Supermarkets, power, farming and housing markets being batted about ahead of September's general election.
Boat outing chatter: "The oil industry loved Lloyd Morrison - the greatest thing he did was buy Shell's petrol retailers and list Z - it will enable them to crank their prices up".
It's the type of chatter you hear about sectors where prices (at times) appear to move in unison. Such as: petrol prices, interest rates, power prices, airline tickets, dairy prices.
People frequently suspect that cartels operate in such sectors - and sometimes they do.
But generally competition is a lot stronger than it appears at face value.
What is clear is that prices and who controls them is already an issue for this year's election.
The "market rules OK?" is not the kind of slogan that opposition parties are chanting.
Labour's Shane Jones has been creating a storm over the "Aussie supermarkets" with allegations aplenty over aggressive tactics to suppliers which they deny. Despite a Commerce Commission inquiry Jones is still dishing the dirt.
Back to Z Energy, the theory was that by listing it would create shareholder expectations that hefty dividends were in store. Thus the impetus would be for it to raise prices. Other industry competitors would follow suit. Everyone would benefit.
The same "rule" applies when it comes to power prices. By this logic, New Zealanders will pay more for their electricity because the private shareholders in the partially privatised Meridian Energy, Mighty River Power and the about-to-be listed Genesis Energy need a good return on their investments and will jiggle them up a bit.
This behaviour would of course not be evidence of a cartel in action ... just a fortuitous confluence of circumstances.
But it doesn't quite work out like that.
As far as Z Energy is concerned much of the post-IPO impetus has been to drive prices down with the company dropping petrol prices earlier this week. Falling costs combined with a strong NZ dollar had allowed Z to pass the savings on to its customers. Z Energy has been at pains to point out that petrol and diesel prices are driven by three things - government taxes and levies, the cost of oil and refined product (petrol and diesel) and the exchange rate (what the New Zealand dollar is worth compared to other currencies).
Major disruptive factors like the expansion in US shale gas production are the key price driver for the future.
When it comes to power prices it is important to point out that Her Majesty's Government has been rather light-fingered when it comes to extracting excessive dividends and capital repayments from the electricity companies it has formerly owned outright.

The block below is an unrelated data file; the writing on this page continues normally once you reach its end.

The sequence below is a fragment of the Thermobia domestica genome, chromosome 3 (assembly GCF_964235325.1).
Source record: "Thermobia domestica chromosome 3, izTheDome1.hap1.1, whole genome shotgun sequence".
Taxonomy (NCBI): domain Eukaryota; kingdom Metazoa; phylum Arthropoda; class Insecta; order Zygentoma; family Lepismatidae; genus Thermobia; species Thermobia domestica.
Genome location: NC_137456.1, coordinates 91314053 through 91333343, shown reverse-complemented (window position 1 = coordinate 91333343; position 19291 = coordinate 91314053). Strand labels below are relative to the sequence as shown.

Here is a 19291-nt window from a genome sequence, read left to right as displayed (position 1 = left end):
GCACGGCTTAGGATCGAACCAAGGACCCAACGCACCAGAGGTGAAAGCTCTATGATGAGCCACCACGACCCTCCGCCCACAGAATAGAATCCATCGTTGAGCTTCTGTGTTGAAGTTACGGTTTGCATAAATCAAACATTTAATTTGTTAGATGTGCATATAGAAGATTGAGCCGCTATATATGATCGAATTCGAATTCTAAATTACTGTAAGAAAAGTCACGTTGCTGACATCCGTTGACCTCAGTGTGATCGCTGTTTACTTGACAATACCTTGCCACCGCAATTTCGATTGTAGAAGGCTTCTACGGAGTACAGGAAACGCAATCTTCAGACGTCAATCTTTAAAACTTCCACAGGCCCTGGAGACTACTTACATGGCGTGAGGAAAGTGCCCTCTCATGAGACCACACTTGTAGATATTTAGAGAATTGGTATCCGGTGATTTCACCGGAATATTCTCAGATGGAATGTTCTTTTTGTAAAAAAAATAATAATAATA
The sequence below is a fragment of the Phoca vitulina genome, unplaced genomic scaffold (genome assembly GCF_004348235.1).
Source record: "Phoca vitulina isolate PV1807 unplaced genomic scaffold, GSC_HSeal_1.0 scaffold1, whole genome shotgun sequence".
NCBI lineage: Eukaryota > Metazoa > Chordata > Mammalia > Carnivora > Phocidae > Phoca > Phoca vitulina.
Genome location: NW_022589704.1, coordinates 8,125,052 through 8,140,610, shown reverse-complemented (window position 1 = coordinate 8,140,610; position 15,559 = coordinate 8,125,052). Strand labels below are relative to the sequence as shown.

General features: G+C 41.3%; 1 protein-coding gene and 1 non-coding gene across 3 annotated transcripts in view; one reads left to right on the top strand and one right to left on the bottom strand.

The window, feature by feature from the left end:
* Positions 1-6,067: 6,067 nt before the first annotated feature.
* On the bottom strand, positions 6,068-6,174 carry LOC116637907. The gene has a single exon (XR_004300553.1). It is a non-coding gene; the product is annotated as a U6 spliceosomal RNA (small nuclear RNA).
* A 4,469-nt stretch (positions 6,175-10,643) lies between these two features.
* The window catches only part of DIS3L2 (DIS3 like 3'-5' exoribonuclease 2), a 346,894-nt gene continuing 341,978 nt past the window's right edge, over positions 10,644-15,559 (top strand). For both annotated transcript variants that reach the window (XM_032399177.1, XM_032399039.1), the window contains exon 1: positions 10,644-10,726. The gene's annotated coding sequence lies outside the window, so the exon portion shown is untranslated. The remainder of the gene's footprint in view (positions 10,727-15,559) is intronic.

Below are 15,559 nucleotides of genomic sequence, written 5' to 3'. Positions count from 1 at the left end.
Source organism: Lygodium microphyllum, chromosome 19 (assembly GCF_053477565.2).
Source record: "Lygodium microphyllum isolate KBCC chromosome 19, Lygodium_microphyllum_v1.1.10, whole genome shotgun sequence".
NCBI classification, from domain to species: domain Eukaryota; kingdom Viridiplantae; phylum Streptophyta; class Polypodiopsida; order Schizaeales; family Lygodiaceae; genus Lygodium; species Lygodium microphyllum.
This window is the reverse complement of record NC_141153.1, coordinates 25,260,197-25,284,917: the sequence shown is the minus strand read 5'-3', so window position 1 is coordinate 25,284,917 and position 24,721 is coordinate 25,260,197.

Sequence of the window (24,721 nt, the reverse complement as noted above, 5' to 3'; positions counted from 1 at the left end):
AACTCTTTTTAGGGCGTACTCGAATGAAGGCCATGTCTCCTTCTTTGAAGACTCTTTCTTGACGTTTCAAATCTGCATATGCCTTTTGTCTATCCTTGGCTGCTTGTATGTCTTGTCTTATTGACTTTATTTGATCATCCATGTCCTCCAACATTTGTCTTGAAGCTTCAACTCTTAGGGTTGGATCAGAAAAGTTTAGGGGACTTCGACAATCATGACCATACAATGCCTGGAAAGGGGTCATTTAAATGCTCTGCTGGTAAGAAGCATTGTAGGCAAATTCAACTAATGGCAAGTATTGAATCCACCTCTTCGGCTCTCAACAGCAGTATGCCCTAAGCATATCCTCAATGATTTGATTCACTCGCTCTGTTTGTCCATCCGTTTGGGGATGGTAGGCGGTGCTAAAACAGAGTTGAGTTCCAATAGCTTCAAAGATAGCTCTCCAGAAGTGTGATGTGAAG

The returns from the Government's electricity IPOs have been marred by Labour's pledge to introduce NZ Power to monster prices down by setting up the new agency to act as a single buyer of power for households.
Labour reckons NZ Power will do a similar job to Pharmac - by using bulk buying to keep prices low. It pledges NZ Power will "save every New Zealand household hundreds of dollars each year, and will keep a lid on future power price increases".
The big question of course is why Labour did nothing about the power price increases when it was last in Government? When it was the single shareholder in three of the four major power companies it didn't bleat on then about avarice in the industry or that of the "shareholders".
It arguably controlled the play through its shareholding stranglehold over all three companies. But once other players from the private sector were poised to invest the Opposition decided it was time to change the rules.
The reality is that politicians prey on consumers' vulnerabilities by rarking them up to believe that powerful interests will do them down by extracting greater margins than is warranted.
Labour and the Greens have already had a whack at the National-led Government over power prices. We know they intend to monster them down if they are in government after the election.
Then there are housing and farm prices. Yesterday Labour's David Cunliffe signalled his party wanted to amend the rules around foreign ownership of farms and houses. Again by constraining just who can take part in the market.
National is not promising to reduce any prices. Its argument is that interest rates will go up if Labour and the Greens are in power after September 20. This argument rests on the assumption that a Labour/Greens Government will be a big spending creature and increase inflation. The Reserve Bank will thus then need to raise interest rates to combat inflationary pressures. Hence John Key's argument that a Labour/Greens Government will raise prices.
This may be true. Or it may be simply a political ruse deployed by Key.
The reality is that interest rates are already on the rise. What is interesting is what moves Labour will have in mind to control them into the future.
The key is deciding whether the remedy will be worse than the current ills (if indeed they do exist).